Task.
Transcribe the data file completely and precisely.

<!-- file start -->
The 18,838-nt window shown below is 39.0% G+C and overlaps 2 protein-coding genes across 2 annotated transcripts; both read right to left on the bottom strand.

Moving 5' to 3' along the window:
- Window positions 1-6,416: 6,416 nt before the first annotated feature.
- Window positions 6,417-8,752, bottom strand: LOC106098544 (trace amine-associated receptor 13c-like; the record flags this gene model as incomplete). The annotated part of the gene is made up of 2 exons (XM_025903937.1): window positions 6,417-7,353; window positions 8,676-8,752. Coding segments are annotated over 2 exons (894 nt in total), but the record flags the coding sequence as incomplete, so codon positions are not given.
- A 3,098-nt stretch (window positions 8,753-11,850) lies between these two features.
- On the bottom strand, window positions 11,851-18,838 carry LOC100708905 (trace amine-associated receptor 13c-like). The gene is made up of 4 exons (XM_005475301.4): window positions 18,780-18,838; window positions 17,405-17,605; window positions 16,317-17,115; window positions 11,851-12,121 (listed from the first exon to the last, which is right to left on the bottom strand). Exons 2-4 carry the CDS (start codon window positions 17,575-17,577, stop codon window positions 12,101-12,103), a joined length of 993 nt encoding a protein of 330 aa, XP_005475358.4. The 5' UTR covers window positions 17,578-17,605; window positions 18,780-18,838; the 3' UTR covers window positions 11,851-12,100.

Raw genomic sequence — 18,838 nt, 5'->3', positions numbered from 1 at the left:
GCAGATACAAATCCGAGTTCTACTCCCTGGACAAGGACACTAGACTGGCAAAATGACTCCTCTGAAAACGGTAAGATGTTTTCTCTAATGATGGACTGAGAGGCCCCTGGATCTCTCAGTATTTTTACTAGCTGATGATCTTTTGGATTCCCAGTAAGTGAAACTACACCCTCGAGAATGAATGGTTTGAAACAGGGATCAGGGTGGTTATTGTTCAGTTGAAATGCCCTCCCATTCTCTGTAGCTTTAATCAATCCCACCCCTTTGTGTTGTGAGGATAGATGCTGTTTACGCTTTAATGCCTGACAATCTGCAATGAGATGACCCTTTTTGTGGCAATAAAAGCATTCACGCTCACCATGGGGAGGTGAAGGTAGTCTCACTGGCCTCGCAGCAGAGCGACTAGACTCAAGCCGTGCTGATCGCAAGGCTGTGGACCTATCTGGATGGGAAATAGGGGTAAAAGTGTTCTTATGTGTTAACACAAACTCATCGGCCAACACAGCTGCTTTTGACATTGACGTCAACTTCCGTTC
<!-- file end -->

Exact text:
The 18,838-nt window shown below is 39.0% G+C and overlaps 2 protein-coding genes across 2 annotated transcripts; both read right to left on the bottom strand.

Moving 5' to 3' along the window:
- Window positions 1-6,416: 6,416 nt before the first annotated feature.
- Window positions 6,417-8,752, bottom strand: LOC106098544 (trace amine-associated receptor 13c-like; the record flags this gene model as incomplete). The annotated part of the gene is made up of 2 exons (XM_025903937.1): window positions 6,417-7,353; window positions 8,676-8,752. Coding segments are annotated over 2 exons (894 nt in total), but the record flags the coding sequence as incomplete, so codon positions are not given.
- A 3,098-nt stretch (window positions 8,753-11,850) lies between these two features.
- On the bottom strand, window positions 11,851-18,838 carry LOC100708905 (trace amine-associated receptor 13c-like). The gene is made up of 4 exons (XM_005475301.4): window positions 18,780-18,838; window positions 17,405-17,605; window positions 16,317-17,115; window positions 11,851-12,121 (listed from the first exon to the last, which is right to left on the bottom strand). Exons 2-4 carry the CDS (start codon window positions 17,575-17,577, stop codon window positions 12,101-12,103), a joined length of 993 nt encoding a protein of 330 aa, XP_005475358.4. The 5' UTR covers window positions 17,578-17,605; window positions 18,780-18,838; the 3' UTR covers window positions 11,851-12,100.

Raw genomic sequence — 18,838 nt, 5'->3', positions numbered from 1 at the left:
GCAGATACAAATCCGAGTTCTACTCCCTGGACAAGGACACTAGACTGGCAAAATGACTCCTCTGAAAACGGTAAGATGTTTTCTCTAATGATGGACTGAGAGGCCCCTGGATCTCTCAGTATTTTTACTAGCTGATGATCTTTTGGATTCCCAGTAAGTGAAACTACACCCTCGAGAATGAATGGTTTGAAACAGGGATCAGGGTGGTTATTGTTCAGTTGAAATGCCCTCCCATTCTCTGTAGCTTTAATCAATCCCACCCCTTTGTGTTGTGAGGATAGATGCTGTTTACGCTTTAATGCCTGACAATCTGCAATGAGATGACCCTTTTTGTGGCAATAAAAGCATTCACGCTCACCATGGGGAGGTGAAGGTAGTCTCACTGGCCTCGCAGCAGAGCGACTAGACTCAAGCCGTGCTGATCGCAAGGCTGTGGACCTATCTGGATGGGAAATAGGGGTAAAAGTGTTCTTATGTGTTAACACAAACTCATCGGCCAACACAGCTGCTTTTGACATTGACGTCAACTTCCGTTC